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Great Britain’s Sarah Storey is targeting more medal success after dominating the women’s individual C5 pursuit to claim ParalympicsGB’s first gold medal of the London Games.
The 34-year old caught Poland’s Anna Harkowska in the gold medal ride-off with over 1000m of the 3km remaining, winning her third Olympic cycling gold and successfully defending the title she won in Beijing.
Storey, who won two gold medals on the track and road in Beijing, broke her own world record from 2008 in the morning’s qualifying session. A time of 3:32.17 was 16 seconds faster than Harkowska and she continued her dominance in the final, ahead of the Polish rider from the start gate before overtaking to win to a rapturous reception from the velodrome crowd.
“The first one is always the hardest one to get out of the way and to come away with a gold medal is a dream come true.”
“I suppose it does look easy but mentally you have got to prepare, anything can happen,” Storey said.
“My PB coming into the Games in Beijing was a 3.48 and I went 3.36 at the Games so I have to respect all my competitors. I didn’t expect to catch her as quick as I did and obviously step my game up as well. So much goes into it emotionally that nothing is ever easy at this level.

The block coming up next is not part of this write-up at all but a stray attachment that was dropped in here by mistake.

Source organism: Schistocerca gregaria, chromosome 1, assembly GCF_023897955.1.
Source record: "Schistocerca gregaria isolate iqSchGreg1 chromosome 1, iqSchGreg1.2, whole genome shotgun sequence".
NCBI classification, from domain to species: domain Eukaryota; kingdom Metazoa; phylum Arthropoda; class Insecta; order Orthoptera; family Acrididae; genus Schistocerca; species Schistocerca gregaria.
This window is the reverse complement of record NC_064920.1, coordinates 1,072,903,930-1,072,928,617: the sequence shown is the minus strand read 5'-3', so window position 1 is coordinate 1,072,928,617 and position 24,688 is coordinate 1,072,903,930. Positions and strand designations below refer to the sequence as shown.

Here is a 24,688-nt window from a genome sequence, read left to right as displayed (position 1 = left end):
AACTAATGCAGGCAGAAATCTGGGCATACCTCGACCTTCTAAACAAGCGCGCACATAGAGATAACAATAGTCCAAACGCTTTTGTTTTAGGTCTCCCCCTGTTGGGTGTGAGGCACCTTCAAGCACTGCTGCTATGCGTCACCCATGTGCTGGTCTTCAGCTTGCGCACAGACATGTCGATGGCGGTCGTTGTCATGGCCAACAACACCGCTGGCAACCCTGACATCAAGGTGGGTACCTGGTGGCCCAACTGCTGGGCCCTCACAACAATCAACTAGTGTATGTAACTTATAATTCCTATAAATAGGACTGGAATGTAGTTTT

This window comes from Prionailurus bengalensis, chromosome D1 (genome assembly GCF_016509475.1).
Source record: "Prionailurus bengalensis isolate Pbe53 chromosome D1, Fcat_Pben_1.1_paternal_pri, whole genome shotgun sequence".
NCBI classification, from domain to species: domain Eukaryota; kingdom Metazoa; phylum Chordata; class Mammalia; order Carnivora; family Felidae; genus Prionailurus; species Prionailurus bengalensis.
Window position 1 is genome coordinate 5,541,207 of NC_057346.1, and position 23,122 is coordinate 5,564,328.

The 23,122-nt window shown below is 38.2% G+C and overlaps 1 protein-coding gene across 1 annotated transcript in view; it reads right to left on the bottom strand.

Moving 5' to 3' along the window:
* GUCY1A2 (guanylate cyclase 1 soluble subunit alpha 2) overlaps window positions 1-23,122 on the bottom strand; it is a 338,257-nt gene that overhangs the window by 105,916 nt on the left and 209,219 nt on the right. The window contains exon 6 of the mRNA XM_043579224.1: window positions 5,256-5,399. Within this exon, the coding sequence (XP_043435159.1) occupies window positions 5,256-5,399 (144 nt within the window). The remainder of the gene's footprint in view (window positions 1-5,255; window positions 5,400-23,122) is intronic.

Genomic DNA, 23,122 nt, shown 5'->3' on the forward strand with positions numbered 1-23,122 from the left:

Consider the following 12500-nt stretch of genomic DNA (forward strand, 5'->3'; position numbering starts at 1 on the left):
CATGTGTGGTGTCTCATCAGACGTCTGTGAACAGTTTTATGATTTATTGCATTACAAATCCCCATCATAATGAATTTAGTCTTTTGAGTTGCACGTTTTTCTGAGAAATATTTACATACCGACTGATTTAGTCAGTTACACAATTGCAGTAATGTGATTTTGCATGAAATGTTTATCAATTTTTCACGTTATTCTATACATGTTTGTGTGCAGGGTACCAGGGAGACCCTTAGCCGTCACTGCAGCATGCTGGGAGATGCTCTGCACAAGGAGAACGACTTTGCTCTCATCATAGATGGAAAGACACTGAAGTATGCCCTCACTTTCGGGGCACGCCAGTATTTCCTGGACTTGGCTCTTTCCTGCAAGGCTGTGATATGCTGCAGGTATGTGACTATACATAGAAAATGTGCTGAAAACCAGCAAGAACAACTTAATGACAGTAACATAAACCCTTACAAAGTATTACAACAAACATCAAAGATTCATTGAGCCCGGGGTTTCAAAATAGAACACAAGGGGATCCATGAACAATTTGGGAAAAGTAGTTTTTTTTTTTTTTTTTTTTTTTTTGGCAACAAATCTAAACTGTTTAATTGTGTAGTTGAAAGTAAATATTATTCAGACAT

"[I was thinking] ‘just got to get there as quickly as possible’ and you’re just willing the rider to come to you as quickly as possible so you can finish.”
The victory is the perfect start for Storey, who will now compete in C4-5 500m time-trial on the track before aiming to defend her road time-trial crown as well as featuring in the C4-5 road race.
“I always said that if I could get off to a really great start that would set me up for the rest of the week so hopefully that is the case,” Storey commented. “The first one is always the hardest one to get out of the way and to come away with a gold medal is a dream come true.”
Fellow Great Britain rider Crystal Lane narrowly missed out in the bronze medal ride in her first Paralympic Games. Lane qualified in fourth and started well in the medal ride before New Zealand’s Fiona Southorn eventually overcame her in the latter stages of the race.
“I was really pleased I was able to come back and ride the pursuit with this crowd around,” Lane said, admitting she didn’t expect to qualify for a medal ride.
“To do it the first time was a dream but to do it twice in one day was just perfect. I decided to go out a little quicker in the final and from the emotion of being at my first Games and riding this morning my legs started to get tired.”